The Monday Morning Blues: Is This What We Want for Our Kids?

Monday meme

The other day I was talking to a friend about her promotion at work. She was brilliant at her job, an idea person who constantly gave the best of herself, working weekends and collaborating with the entire staff. And so, as it goes with people who go the extra mile, she was noticed and promoted to a higher position… a more managerial position. She was paid more, had a fancier office, and a prestigious title.

Which was fun at first.

But slowly, she realized she was doing a job she hated. She found herself procrastinating at every turn. Her energy levels tanked and instead of working long into the night on projects she felt passionate about, she tried hard to do the slogging work of a manager. She found herself avoiding it at every turn, making excuses when she couldn’t meet deadlines. Plus, she got sick. Often. She began to worry that her lack of enthusiasm would eventually be noticed and she’d be fired. One day as we talked about this over coffee, I asked her why she didn’t do her job as quickly as possible, get it out of the way, and then work on the things she truly loved. She said she tried to, but the new job sapped her drive and motivation until she had nothing left to give.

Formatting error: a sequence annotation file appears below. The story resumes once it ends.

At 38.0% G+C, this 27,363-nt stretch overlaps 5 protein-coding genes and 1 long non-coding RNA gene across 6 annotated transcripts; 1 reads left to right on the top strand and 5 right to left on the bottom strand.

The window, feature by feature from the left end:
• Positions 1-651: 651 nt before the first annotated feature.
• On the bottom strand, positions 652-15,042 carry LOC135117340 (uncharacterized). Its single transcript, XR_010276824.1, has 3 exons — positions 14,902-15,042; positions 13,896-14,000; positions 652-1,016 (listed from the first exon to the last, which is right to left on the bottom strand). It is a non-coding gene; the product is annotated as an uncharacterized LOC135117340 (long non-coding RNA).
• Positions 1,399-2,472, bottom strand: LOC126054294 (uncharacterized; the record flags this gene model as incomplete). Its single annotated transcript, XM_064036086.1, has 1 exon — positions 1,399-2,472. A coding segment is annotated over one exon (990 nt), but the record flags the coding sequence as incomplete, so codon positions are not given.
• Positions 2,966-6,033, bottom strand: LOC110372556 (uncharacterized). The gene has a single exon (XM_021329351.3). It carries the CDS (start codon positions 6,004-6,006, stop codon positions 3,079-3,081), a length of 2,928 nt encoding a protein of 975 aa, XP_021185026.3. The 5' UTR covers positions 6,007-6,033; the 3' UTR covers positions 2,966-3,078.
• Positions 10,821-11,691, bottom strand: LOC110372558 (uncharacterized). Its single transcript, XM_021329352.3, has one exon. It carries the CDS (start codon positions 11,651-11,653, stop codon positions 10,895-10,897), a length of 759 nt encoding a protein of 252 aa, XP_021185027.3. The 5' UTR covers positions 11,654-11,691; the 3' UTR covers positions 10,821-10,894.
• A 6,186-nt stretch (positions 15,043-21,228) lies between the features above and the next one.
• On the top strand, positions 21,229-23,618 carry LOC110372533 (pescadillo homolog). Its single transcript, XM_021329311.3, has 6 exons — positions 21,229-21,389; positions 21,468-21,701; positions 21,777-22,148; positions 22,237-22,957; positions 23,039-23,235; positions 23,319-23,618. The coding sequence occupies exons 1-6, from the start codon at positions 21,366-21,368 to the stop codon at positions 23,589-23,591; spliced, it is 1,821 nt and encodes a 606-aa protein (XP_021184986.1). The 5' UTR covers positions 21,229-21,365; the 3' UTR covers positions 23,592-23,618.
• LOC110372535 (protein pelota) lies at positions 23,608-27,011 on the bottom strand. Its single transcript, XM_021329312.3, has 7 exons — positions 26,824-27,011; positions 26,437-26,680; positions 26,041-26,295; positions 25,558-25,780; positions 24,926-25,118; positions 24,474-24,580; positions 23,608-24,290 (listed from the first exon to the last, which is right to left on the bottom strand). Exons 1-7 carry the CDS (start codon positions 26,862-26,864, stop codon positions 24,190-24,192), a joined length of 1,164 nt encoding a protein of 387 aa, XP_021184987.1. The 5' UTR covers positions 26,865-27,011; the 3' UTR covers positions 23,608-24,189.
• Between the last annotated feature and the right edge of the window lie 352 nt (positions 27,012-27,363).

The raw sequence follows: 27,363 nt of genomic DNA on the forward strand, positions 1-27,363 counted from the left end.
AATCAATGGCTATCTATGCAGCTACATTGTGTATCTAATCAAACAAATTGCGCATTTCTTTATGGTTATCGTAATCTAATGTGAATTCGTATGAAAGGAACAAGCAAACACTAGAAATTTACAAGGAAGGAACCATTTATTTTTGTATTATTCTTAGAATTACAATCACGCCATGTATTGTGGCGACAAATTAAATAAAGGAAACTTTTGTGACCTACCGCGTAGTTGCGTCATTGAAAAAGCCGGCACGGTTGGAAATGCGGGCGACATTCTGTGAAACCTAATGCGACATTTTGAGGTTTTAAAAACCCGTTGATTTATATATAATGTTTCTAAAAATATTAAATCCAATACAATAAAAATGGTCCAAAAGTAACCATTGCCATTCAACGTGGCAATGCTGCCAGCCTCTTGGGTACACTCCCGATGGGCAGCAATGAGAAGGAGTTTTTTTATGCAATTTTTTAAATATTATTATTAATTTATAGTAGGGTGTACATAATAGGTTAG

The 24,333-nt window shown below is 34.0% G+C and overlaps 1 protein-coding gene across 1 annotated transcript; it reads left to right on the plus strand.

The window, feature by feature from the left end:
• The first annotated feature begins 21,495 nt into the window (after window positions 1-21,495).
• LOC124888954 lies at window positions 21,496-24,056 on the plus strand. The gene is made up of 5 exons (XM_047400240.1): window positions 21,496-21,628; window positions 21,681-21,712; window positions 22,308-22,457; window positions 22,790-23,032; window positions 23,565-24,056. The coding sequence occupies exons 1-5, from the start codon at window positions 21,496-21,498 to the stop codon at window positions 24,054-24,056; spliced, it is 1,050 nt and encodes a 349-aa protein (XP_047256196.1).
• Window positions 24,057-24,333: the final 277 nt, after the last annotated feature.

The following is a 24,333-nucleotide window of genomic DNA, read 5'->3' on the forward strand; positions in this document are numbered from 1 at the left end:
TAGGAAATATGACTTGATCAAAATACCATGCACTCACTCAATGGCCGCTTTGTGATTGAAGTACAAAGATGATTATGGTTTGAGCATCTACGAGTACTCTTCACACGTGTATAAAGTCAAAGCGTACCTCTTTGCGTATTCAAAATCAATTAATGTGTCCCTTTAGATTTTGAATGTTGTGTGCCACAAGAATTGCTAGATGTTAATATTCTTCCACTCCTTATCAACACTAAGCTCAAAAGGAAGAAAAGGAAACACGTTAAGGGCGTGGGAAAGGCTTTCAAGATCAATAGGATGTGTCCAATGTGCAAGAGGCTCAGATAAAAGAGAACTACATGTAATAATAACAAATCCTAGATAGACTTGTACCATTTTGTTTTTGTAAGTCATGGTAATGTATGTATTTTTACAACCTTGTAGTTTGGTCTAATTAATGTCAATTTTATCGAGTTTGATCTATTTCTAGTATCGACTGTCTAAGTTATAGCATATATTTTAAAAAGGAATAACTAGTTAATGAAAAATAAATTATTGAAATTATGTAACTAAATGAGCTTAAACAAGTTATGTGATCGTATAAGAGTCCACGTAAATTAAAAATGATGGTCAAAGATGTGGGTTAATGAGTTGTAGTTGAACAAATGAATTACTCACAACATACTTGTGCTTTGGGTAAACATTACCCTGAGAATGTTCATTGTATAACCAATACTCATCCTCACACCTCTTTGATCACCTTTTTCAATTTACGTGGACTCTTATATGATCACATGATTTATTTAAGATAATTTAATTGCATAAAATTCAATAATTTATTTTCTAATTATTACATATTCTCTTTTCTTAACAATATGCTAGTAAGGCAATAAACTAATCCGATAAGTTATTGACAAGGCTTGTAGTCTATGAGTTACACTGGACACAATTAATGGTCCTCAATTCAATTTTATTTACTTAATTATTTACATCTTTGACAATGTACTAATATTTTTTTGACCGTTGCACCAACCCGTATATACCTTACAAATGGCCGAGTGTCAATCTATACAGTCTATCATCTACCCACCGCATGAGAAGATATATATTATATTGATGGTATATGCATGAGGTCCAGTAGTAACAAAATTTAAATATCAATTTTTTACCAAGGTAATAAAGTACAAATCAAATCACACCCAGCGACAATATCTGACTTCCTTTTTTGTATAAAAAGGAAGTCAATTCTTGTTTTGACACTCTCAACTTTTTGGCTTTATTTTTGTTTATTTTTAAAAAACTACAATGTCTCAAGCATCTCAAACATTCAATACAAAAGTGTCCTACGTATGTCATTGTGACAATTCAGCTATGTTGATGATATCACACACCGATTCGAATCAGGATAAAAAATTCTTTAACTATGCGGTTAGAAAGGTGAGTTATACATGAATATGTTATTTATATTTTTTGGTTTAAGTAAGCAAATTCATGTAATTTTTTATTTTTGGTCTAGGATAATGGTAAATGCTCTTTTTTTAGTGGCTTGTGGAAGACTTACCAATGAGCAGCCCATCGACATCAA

Her words were an important reminder. Doing a job we feel excited about fills us with energy, enthusiasm, and a reason to get up in the morning. A job we dread has just the opposite effect.

Obviously, there’s nothing wrong with making money. Money is necessary to meet our needs. But we tend to be more successful at jobs we enjoy. We spend most of our waking hours at work, so it makes sense to do something we actually like doing most of the time.

This is why we should encourage our kids to search for work they love even if it seems to be less of a “money making” choice, even if it lacks prestige. Even if, in the eyes of society, it doesn’t meet the criteria for “success.” I know that parents often urge their children to study for a career that will guarantee them a good job and a solid income. It’s a safety net, and what parent doesn’t want their child will do well and be safe? But unfortunately, this is short-sighted. What good is safety when people dread their jobs and Monday mornings depress them? How much is a great salary worth, when no matter what they buy, they never feel truly happy? Is this what we want for our kids?

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